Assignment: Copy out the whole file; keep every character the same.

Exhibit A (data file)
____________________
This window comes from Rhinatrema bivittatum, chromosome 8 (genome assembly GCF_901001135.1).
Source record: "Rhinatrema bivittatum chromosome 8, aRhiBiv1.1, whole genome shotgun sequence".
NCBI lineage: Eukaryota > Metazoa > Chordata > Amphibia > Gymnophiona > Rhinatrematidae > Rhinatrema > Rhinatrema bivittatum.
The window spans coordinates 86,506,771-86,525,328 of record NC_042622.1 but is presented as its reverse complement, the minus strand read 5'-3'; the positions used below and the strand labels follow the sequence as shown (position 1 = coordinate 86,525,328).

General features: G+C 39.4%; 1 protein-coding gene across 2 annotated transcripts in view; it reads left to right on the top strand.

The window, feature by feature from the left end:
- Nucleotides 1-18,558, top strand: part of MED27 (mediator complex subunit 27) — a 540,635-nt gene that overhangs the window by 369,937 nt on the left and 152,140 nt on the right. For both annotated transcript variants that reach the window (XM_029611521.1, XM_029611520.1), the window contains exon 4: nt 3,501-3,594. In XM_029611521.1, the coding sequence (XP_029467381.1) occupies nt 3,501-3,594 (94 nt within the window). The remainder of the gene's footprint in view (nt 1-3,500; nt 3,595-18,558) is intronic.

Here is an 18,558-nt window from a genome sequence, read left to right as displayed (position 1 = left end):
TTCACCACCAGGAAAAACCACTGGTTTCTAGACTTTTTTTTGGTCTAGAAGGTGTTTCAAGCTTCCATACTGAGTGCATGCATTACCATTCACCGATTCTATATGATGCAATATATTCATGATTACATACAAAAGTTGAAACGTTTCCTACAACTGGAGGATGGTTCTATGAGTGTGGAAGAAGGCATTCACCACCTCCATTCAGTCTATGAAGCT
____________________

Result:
This window comes from Rhinatrema bivittatum, chromosome 8 (genome assembly GCF_901001135.1).
Source record: "Rhinatrema bivittatum chromosome 8, aRhiBiv1.1, whole genome shotgun sequence".
NCBI lineage: Eukaryota > Metazoa > Chordata > Amphibia > Gymnophiona > Rhinatrematidae > Rhinatrema > Rhinatrema bivittatum.
The window spans coordinates 86,506,771-86,525,328 of record NC_042622.1 but is presented as its reverse complement, the minus strand read 5'-3'; the positions used below and the strand labels follow the sequence as shown (position 1 = coordinate 86,525,328).

General features: G+C 39.4%; 1 protein-coding gene across 2 annotated transcripts in view; it reads left to right on the top strand.

The window, feature by feature from the left end:
- Nucleotides 1-18,558, top strand: part of MED27 (mediator complex subunit 27) — a 540,635-nt gene that overhangs the window by 369,937 nt on the left and 152,140 nt on the right. For both annotated transcript variants that reach the window (XM_029611521.1, XM_029611520.1), the window contains exon 4: nt 3,501-3,594. In XM_029611521.1, the coding sequence (XP_029467381.1) occupies nt 3,501-3,594 (94 nt within the window). The remainder of the gene's footprint in view (nt 1-3,500; nt 3,595-18,558) is intronic.

Here is an 18,558-nt window from a genome sequence, read left to right as displayed (position 1 = left end):
TTCACCACCAGGAAAAACCACTGGTTTCTAGACTTTTTTTTGGTCTAGAAGGTGTTTCAAGCTTCCATACTGAGTGCATGCATTACCATTCACCGATTCTATATGATGCAATATATTCATGATTACATACAAAAGTTGAAACGTTTCCTACAACTGGAGGATGGTTCTATGAGTGTGGAAGAAGGCATTCACCACCTCCATTCAGTCTATGAAGCT